28 Apr 2016
Biannual gong goes to Aachen group’s development of semiconductor laser technology for thermal processing.
A development team from Philips Photonics in Aachen, Germany, has won the latest Innovation Award Laser Technology handed out by the Arbeitskreis Lasertechnik (AKL) association and the European Laser Institute (ELI).
Armand Pruijmboom, general manager at Philips Photonics, and his colleagues picked up the award - along with a €10,000 cash prize – at this week's biannual AKL conference. The event is also taking place in Aachen.
The Philips team won first place for their work on new high-power VCSEL arrays for applications in “digital thermal processing”. They have improved the packaging and thermal management of the semiconductor laser arrays by using techniques such as comprehensive finite-element modeling.
The approach is expected to replace much older technologies such as gas burners, hot air blowers and electrically or halogen-lamp-heated belt ovens in industrial applications that could benefit from precise heating.
While conventional laser technology has proved too expensive to displace these old approaches, requiring either complex optics or scanning systems, the VCSEL arrays can provide heat exactly where and when it is needed – and bring a degree of “digitization” to this element of industrial manufacturing.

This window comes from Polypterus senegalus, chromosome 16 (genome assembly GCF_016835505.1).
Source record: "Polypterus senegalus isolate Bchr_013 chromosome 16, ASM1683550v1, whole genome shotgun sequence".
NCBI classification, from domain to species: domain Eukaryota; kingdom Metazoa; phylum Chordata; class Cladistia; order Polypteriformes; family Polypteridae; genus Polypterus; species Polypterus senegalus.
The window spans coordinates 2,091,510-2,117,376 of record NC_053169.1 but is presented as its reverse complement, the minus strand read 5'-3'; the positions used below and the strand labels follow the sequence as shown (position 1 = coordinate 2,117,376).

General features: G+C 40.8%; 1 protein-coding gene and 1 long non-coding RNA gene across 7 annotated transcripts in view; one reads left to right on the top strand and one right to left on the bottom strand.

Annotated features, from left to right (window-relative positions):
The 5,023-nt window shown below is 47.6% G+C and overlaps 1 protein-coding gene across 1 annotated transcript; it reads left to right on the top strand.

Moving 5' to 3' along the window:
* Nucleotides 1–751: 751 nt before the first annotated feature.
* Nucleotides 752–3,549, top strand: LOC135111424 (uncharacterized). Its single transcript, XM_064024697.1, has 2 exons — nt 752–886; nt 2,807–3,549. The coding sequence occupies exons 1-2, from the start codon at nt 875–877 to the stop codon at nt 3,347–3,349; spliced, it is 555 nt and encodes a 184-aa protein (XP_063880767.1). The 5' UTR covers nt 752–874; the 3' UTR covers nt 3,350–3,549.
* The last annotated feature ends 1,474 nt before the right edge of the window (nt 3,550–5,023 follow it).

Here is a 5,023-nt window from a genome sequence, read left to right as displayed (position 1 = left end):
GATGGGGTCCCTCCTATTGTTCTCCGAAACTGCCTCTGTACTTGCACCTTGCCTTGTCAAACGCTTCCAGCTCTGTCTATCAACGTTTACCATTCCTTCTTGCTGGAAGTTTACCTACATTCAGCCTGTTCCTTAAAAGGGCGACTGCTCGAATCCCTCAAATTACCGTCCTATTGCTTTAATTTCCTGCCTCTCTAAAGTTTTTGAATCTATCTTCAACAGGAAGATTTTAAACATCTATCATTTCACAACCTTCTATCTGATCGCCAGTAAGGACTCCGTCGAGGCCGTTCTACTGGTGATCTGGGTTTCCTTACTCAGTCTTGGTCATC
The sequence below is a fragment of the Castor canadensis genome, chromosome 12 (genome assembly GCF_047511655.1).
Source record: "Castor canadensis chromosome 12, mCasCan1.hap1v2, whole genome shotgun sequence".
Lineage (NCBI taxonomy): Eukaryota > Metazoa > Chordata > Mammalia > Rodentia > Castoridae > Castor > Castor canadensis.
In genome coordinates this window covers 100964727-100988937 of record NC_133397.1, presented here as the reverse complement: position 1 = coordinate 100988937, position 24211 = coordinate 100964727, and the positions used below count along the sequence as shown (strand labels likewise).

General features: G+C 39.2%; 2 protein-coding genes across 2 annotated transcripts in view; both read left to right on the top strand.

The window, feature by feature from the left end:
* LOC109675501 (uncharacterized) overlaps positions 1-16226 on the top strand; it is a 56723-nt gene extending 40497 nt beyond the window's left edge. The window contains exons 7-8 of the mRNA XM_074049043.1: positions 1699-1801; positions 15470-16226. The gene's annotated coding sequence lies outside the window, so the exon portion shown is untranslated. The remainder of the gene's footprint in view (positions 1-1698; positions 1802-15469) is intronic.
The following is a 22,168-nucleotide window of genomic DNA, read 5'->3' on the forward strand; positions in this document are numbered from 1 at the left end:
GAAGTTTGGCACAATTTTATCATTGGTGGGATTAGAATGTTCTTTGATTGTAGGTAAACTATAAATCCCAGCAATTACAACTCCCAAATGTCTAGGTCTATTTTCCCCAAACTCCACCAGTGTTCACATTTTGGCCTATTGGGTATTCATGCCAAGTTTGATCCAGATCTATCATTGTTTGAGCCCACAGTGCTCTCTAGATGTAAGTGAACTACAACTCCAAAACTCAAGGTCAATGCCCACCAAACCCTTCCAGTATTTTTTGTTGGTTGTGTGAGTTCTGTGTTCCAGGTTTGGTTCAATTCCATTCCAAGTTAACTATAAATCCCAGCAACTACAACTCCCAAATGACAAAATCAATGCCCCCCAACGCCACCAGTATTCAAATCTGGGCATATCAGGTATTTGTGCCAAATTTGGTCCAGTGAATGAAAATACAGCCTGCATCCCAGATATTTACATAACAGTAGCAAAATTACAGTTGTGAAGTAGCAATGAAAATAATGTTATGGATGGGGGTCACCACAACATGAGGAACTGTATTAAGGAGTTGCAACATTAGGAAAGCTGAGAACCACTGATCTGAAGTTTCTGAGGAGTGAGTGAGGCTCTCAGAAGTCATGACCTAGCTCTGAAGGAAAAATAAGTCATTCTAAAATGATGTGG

“The technology is bound to penetrate a large number of manufacturing processes and thereby adds a new and cost-effective member to the family of high-power lasers,” reckons the Philips Photonics team.
Audi and Coherent
Beaten into second place was a group from German car maker Audi for their use of remote laser welding for lightweight aluminum parts, including for example welds in the door frame of the firm's A8 car. Audi is said to be the first car manufacturer to use laser remote welding to join conventional aluminium alloys.
In third place was a group from Coherent’s German operation in Göttingen, who have developed a new excimer laser lift-off process that allows displays to be transferred onto thin and lightweight polymer carriers for the first time.
The winners were selected by a 10-person international jury, of which six members were from Germany and one came from each of France, Finland, Spain and the UK. The finalists were selected from 15 original applications.
As part of the recognition for winning, Pruijmboom receives the twin titles of “AKL Fellow” and “ELI Fellow”. The finalists appeared at an award ceremony in Aachen hosted by AKL president Ulrich Berners, and ELI president Paul Hilton, who was also part of the jury panel.
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